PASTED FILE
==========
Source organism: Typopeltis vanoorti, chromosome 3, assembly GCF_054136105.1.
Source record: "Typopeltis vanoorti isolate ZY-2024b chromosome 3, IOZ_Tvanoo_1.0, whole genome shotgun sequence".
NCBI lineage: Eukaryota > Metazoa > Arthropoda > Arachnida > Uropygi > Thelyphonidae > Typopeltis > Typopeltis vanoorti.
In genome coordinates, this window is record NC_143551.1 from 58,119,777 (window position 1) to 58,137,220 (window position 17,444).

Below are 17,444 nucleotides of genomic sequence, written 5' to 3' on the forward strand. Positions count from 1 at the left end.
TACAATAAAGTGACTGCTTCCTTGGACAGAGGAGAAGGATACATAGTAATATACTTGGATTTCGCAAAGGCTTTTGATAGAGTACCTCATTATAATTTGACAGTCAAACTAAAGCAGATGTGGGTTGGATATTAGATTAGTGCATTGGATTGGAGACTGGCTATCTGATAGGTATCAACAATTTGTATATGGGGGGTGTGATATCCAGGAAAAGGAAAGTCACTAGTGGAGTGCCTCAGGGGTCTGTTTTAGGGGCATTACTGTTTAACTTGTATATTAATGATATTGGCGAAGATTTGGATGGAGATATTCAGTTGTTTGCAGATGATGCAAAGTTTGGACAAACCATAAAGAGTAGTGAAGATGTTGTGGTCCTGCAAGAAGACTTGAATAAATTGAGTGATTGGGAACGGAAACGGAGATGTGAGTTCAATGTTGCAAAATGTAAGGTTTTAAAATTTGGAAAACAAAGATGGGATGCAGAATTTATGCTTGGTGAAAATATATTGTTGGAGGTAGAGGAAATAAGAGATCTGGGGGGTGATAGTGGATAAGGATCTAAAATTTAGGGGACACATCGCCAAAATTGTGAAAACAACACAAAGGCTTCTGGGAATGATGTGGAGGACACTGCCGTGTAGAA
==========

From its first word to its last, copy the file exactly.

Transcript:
Source organism: Typopeltis vanoorti, chromosome 3, assembly GCF_054136105.1.
Source record: "Typopeltis vanoorti isolate ZY-2024b chromosome 3, IOZ_Tvanoo_1.0, whole genome shotgun sequence".
NCBI lineage: Eukaryota > Metazoa > Arthropoda > Arachnida > Uropygi > Thelyphonidae > Typopeltis > Typopeltis vanoorti.
In genome coordinates, this window is record NC_143551.1 from 58,119,777 (window position 1) to 58,137,220 (window position 17,444).

Below are 17,444 nucleotides of genomic sequence, written 5' to 3' on the forward strand. Positions count from 1 at the left end.
TACAATAAAGTGACTGCTTCCTTGGACAGAGGAGAAGGATACATAGTAATATACTTGGATTTCGCAAAGGCTTTTGATAGAGTACCTCATTATAATTTGACAGTCAAACTAAAGCAGATGTGGGTTGGATATTAGATTAGTGCATTGGATTGGAGACTGGCTATCTGATAGGTATCAACAATTTGTATATGGGGGGTGTGATATCCAGGAAAAGGAAAGTCACTAGTGGAGTGCCTCAGGGGTCTGTTTTAGGGGCATTACTGTTTAACTTGTATATTAATGATATTGGCGAAGATTTGGATGGAGATATTCAGTTGTTTGCAGATGATGCAAAGTTTGGACAAACCATAAAGAGTAGTGAAGATGTTGTGGTCCTGCAAGAAGACTTGAATAAATTGAGTGATTGGGAACGGAAACGGAGATGTGAGTTCAATGTTGCAAAATGTAAGGTTTTAAAATTTGGAAAACAAAGATGGGATGCAGAATTTATGCTTGGTGAAAATATATTGTTGGAGGTAGAGGAAATAAGAGATCTGGGGGGTGATAGTGGATAAGGATCTAAAATTTAGGGGACACATCGCCAAAATTGTGAAAACAACACAAAGGCTTCTGGGAATGATGTGGAGGACACTGCCGTGTAGAA